A Look At The Updated FINTRAC Cryptocurrency Regulations


Last week, on Wednesday July 10th, 2019, the Financial Transaction and Reports Analysis Centre of Canada (“FINTRAC”) published the long awaited final version of amendments to the Proceeds of Crime (Money Laundering) and Terrorist Financing Act (“PCMLTFA”) in the Canada Gazette. The new regulations form part of a larger legislative initiative to strengthen Canada’s AML/ATF regime and ensure its measures are aligned with the international standards set by the intergovernmental Financial Action Task Force (“FATF”).

The amendments are wide-ranging and include both substantive and technical changes aimed at enhancing the implementation of regulatory and operational measures for combating money laundering(“ML”), terrorist financing(“TF”) and other related threats to the integrity of the Canadian and international financial system.

One of the main objectives of the reform is to reduce some of the vulnerabilities to money laundering and terrorist financing brought on by the relatively recent emergence of virtual or cryptocurrency. While decentralization unequivocally accelerated innovation to the financial industry, the lack of supervisory measures over these transactions is problematic from a compliance perspective. In particular, the unprecedented level of autonomy to freely exchange digital assets such as Bitcoin and other cryptocurrencies pseudonymously significantly increases the potential for criminal manipulation. Thus, to adequately account for the evolving nature of the financial system, the new legislation is intended to support an infrastructure of virtual currency through increased regulation of the movement of virtual currency transactions.

Consequently, the regulatory amendments have far-reaching implications for all entities that buy, sell, exchange or hold virtual currencies. The enforcement date is June 1, 2020 and compels affected businesses to put in place policies and procedures to be in compliance with the new regulations. While the scope of the reform also extends to traditional regulated entities, this post focuses on the relevant changes that will apply to businesses dealing in virtual currency by the enforcement date.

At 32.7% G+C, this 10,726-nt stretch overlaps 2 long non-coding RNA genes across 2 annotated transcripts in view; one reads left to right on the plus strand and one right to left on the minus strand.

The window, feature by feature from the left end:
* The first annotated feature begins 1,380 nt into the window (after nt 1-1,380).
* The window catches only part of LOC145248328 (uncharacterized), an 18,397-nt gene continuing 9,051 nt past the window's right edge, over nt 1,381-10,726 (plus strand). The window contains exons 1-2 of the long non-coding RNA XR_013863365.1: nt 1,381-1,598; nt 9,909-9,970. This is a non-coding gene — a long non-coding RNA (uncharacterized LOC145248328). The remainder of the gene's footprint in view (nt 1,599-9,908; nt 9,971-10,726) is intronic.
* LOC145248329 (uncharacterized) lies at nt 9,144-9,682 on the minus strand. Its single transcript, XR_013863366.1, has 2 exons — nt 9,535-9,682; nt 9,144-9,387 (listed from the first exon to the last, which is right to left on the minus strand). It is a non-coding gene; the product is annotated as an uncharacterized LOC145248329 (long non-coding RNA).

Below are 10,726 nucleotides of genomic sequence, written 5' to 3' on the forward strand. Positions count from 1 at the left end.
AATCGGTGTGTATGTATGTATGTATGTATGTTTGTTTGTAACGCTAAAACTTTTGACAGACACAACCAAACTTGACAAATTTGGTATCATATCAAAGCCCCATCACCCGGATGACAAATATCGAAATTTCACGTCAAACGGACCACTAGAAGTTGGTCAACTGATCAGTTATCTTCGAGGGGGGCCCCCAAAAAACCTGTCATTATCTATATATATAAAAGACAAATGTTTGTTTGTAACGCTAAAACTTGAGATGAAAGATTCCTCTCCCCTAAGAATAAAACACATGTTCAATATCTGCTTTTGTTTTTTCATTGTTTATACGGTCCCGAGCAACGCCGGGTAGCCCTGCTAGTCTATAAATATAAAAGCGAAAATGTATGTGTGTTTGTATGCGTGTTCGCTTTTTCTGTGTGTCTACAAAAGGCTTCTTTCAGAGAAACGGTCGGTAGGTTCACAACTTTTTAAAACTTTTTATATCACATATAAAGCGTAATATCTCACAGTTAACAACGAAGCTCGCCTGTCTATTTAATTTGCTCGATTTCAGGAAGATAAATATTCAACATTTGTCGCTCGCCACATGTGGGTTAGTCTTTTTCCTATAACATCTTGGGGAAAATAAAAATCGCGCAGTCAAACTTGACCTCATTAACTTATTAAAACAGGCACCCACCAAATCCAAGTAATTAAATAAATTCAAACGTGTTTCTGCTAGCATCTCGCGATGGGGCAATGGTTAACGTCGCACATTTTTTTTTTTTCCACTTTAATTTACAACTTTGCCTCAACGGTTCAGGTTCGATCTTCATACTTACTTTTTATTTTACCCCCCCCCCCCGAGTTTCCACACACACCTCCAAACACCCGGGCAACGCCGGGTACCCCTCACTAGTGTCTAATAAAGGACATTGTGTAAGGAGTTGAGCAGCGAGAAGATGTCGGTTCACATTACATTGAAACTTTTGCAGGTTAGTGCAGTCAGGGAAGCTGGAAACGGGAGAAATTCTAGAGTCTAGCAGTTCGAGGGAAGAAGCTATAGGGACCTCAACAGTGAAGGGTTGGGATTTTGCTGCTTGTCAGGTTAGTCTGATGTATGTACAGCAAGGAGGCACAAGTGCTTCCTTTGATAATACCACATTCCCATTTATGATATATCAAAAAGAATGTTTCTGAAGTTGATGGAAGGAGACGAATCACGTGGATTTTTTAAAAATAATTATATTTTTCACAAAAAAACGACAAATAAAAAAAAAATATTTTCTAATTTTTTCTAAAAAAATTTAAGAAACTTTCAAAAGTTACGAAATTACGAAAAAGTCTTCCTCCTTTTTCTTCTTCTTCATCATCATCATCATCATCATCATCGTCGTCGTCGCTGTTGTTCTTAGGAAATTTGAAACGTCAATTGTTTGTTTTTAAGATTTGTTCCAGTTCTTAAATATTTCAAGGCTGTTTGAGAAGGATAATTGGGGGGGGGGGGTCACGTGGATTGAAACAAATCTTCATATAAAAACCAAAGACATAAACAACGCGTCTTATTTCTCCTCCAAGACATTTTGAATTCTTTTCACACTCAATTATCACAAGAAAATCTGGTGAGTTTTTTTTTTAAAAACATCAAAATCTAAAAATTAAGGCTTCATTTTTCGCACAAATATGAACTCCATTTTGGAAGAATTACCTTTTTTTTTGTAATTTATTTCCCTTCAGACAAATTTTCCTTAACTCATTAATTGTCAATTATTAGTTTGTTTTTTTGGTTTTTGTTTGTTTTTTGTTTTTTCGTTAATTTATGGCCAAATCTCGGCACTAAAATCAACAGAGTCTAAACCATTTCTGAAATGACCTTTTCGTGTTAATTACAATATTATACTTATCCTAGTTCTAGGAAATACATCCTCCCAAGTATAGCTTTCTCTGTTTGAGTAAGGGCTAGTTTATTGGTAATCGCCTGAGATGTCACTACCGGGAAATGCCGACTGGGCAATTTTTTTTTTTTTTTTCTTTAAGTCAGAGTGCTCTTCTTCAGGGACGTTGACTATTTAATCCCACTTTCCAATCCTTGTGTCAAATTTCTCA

Please note that while this report outlines many of the implications associated with the updated regulations, it is not intended to constitute legal or compliance advice.

“Virtual currency” is now expressly defined as:

  1. A digital representation of value that can be used for payment or investment purposes, that is not a fiat currency and that can be readily exchanged for funds or for another virtual currency that can be readily exchanged for funds; or
  2. A private key of a cryptographic system that enables a person or entity to have access to a digital representation of value referred to in paragraph (a).

In addition, the definition of a money services business (“MSB”) has been expanded to include entities that deal in virtual currency. Under these new regulations, all operators of digital currency platforms must register with FINTRAC and are subject to the accompanying MSB obligations as required by the PCMLTFA as described below.

Compliance Program

MSBs are required to establish and implement a comprehensive and effective compliance program which consists of the following five elements:

  1. Appointment of a senior compliance officer who is responsible for the implementation of the compliance program;
  2. Development and application of written compliance policies and procedures that are kept up-to-date, and include enhanced measures to mitigate high risks;
  3. A risk assessment of business activities and relationships;
  4. The development and maintenance of a written ongoing compliance training program for employees, agents, and others authorized to act on your behalf; and
  5. The institution and documentation of an effectiveness review of the compliance program (policies and procedures, risk assessment and training program) every two years (minimum) for the purpose of testing its overall effectiveness.

Know Your Client (“KYC”)